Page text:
Click below to listen to this post about God’s goodness in you, through and through, on the Candidly Kendra podcast:
Have you ever met someone who’s too good to be true?
Have you ever met someone with an inner beauty that is unmatched? Someone who responds with kindness out of reflex? Someone with a sweetness that makes you want to be a better person?
My friend Ella is like that. In fact, Ella is so unusually others-focused that she would be horrified to find out that I am writing such a complimentary post about her, which is why I changed her name.
I know what you’re thinking: Kendra, Ella isn’t perfect. Nobody is that good through and through.
I know! I thought that, too. That’s why I thought that it would be really interesting to see how Ella would act when I visited her after a difficult surgery. She was all doped up on whatever the doctors gave her for the surgery and for pain.
When Steve and I walked into her hospital room carrying a bouquet of flowers, Ella brightly slurred, “Steve and Kendra! Aww, you are so sweet to come! How ARE you guys?” She was fresh out of a difficult surgery, the social masks were stripped by medications, and still Ella cared more about the others in the room than she did about herself.
Truly good, through and through.
Who are you when the social masks are stripped? Who are you under the surface?
I am Kendra. I am outgoing. I’m great at meeting people. I make small talk easily. I read a lot and have interesting things to share at Bible study.
But I’m also Kendra… I am insecure. I’m uncertain about my future. I’m overly concerned about what others think, and I’m horrified at the possibility that they don’t think about me at all. God’s love and acceptance isn’t enough to satisfy me; I grasp at it desperately, greedily, from every other potential source as well.
Time will tell whether I’ll actually publish this post with that last paragraph in it, because, like many of you, my mask is my security blanket. I hold it close to cover up the messiness under the surface.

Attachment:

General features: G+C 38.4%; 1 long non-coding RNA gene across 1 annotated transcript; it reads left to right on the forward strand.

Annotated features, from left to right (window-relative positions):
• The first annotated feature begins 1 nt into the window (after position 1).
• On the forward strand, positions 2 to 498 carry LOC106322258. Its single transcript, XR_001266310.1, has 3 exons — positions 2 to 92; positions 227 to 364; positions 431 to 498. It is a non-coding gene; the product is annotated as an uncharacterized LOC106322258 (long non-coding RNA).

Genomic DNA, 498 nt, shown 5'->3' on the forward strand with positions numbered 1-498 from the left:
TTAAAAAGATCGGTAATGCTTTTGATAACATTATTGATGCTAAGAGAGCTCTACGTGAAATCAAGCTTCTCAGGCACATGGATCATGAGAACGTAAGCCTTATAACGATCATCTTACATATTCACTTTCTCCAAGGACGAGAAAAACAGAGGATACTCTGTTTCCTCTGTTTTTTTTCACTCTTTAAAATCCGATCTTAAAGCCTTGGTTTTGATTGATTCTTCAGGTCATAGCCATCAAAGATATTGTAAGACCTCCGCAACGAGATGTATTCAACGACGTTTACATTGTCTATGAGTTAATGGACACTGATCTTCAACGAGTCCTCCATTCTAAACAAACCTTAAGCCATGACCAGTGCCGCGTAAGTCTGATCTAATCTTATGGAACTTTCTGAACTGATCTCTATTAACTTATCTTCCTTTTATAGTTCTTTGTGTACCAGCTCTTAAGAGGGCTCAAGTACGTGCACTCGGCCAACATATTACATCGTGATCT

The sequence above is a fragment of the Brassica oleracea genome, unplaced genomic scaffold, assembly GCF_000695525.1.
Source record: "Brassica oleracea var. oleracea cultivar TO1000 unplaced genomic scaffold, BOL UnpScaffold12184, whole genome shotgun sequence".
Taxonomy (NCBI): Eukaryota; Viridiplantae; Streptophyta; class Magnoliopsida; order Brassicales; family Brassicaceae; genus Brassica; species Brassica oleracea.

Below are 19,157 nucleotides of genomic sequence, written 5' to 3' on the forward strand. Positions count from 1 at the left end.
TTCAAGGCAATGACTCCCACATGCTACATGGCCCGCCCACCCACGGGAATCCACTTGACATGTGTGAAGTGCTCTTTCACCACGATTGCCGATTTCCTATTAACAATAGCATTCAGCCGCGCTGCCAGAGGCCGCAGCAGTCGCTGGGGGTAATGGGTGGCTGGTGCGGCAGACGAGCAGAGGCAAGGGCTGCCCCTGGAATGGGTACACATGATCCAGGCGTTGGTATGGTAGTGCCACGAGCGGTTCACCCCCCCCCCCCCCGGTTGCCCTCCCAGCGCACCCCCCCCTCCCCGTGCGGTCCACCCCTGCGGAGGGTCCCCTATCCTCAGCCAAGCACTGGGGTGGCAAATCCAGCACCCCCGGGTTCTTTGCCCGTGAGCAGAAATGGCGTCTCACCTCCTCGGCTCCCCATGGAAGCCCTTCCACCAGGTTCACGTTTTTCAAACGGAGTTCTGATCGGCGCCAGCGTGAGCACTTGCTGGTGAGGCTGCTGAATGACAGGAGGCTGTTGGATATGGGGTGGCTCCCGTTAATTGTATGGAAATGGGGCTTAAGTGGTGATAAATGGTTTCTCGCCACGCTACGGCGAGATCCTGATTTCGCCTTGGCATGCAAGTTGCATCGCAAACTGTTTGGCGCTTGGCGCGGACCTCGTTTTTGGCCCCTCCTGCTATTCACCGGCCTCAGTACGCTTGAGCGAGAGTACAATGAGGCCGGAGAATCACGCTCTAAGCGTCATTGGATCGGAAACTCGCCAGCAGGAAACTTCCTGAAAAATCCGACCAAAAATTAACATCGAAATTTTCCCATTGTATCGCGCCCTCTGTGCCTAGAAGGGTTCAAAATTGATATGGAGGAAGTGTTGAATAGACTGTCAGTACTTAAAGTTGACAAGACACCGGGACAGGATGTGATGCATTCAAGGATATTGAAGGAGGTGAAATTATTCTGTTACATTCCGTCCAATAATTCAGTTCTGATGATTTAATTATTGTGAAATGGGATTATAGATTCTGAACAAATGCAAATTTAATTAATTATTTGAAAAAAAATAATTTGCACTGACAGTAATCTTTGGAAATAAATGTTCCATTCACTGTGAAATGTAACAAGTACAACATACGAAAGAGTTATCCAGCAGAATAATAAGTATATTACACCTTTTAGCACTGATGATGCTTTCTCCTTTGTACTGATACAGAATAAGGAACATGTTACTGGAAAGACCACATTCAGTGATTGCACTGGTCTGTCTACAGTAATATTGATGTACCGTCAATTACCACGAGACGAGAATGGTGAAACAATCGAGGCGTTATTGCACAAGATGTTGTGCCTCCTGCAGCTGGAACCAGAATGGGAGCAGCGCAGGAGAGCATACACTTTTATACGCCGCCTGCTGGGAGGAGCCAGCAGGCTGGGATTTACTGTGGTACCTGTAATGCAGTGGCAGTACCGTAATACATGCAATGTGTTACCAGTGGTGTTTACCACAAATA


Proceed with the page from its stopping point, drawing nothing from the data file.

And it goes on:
Because I’m afraid that maybe what’s under the surface is the real me.
I’m afraid that what’s under the surface is the real me.
The Real Me, Through and Through
What if what’s under the surface really is who we really are?
Insecure? Selfish? Clingy…annoying…greedy? Ugly?
But maybe God has something else to say about that.
“For our sake he made him to be sin who knew no sin, so that in him we might become the righteousness of God.”
2 Corinthians 5:21 ESV
This is a beautiful verse that says something incredibly deep and important in Bible-speak. Let me share with you another version:
“For God took the sinless Christ and poured into him our sins. Then, in exchange, he poured God’s goodness into us!” (New Living Translation)
This says that when we believed in Christ and trusted in his rescue of us, our sins – all that insecurity, selfishness, and ugliness – were poured into Christ, and all his goodness fills us up! (Cut us open and we’ll bleed righteousness, I always say.)
Admittedly, I know that when I look inside myself I still see the sin. But that’s not the truth. We can’t see the full and eternal perfection that God has given us in Jesus because we are still blinded by our earthly experience. But God can see. He knows the truth. He says we are righteous.
Clean. Good. A+. Through and through.
What’s under the surface, friends, is really me. That’s God’s truth.
Bring It Home
Second Corinthians 5:21 says that God emptied out our sins onto Christ and poured his goodness into us. What are you filled with today? God’s goodness. What are you filled with on your worst day? God’s righteousness. In other words, your behavior doesn’t change God’s truth… but God’s truth has the power to change your behavior.
When we have a hard time believing what God says about us, we fall into burdensome patterns of trying to prove our worthiness, and faking it when we fail. How have you seen yourself striving or faking lately?
How would you react differently if you really believed God when he says that you are his goodness, through and through?
*If Ella read this post before I published it, she’d be hoping I’d clarify that she isn’t perfect. I called her “truly good, through and through.” She is a sinner, who needs a Savior like the rest of us. But, like the rest of us, that statement is indeed true of her after all, based on 2 Cor. 5:21.